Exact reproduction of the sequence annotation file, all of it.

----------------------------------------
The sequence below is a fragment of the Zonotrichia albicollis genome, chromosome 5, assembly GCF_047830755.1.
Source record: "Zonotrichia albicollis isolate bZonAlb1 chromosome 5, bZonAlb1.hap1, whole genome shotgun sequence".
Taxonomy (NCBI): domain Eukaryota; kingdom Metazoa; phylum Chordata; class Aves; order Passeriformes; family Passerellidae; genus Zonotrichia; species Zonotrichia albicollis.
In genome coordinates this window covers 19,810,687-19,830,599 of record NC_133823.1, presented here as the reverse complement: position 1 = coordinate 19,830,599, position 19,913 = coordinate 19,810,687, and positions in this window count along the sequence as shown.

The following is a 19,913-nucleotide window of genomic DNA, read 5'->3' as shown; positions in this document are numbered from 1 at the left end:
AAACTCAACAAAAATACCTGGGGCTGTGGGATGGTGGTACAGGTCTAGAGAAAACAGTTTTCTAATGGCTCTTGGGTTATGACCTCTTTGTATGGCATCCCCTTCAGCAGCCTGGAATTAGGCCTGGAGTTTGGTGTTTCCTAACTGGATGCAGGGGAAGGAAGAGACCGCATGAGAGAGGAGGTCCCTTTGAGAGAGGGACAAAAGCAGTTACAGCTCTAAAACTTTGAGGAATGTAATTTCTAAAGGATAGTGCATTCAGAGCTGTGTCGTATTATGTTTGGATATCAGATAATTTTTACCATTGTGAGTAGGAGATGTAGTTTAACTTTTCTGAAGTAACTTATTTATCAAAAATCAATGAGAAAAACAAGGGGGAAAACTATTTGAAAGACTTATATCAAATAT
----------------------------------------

The sequence below is a fragment of the Zonotrichia albicollis genome, chromosome 5, assembly GCF_047830755.1.
Source record: "Zonotrichia albicollis isolate bZonAlb1 chromosome 5, bZonAlb1.hap1, whole genome shotgun sequence".
Taxonomy (NCBI): domain Eukaryota; kingdom Metazoa; phylum Chordata; class Aves; order Passeriformes; family Passerellidae; genus Zonotrichia; species Zonotrichia albicollis.
In genome coordinates this window covers 19,810,687-19,830,599 of record NC_133823.1, presented here as the reverse complement: position 1 = coordinate 19,830,599, position 19,913 = coordinate 19,810,687, and positions in this window count along the sequence as shown.

The following is a 19,913-nucleotide window of genomic DNA, read 5'->3' as shown; positions in this document are numbered from 1 at the left end:
AAACTCAACAAAAATACCTGGGGCTGTGGGATGGTGGTACAGGTCTAGAGAAAACAGTTTTCTAATGGCTCTTGGGTTATGACCTCTTTGTATGGCATCCCCTTCAGCAGCCTGGAATTAGGCCTGGAGTTTGGTGTTTCCTAACTGGATGCAGGGGAAGGAAGAGACCGCATGAGAGAGGAGGTCCCTTTGAGAGAGGGACAAAAGCAGTTACAGCTCTAAAACTTTGAGGAATGTAATTTCTAAAGGATAGTGCATTCAGAGCTGTGTCGTATTATGTTTGGATATCAGATAATTTTTACCATTGTGAGTAGGAGATGTAGTTTAACTTTTCTGAAGTAACTTATTTATCAAAAATCAATGAGAAAAACAAGGGGGAAAACTATTTGAAAGACTTATATCAAATAT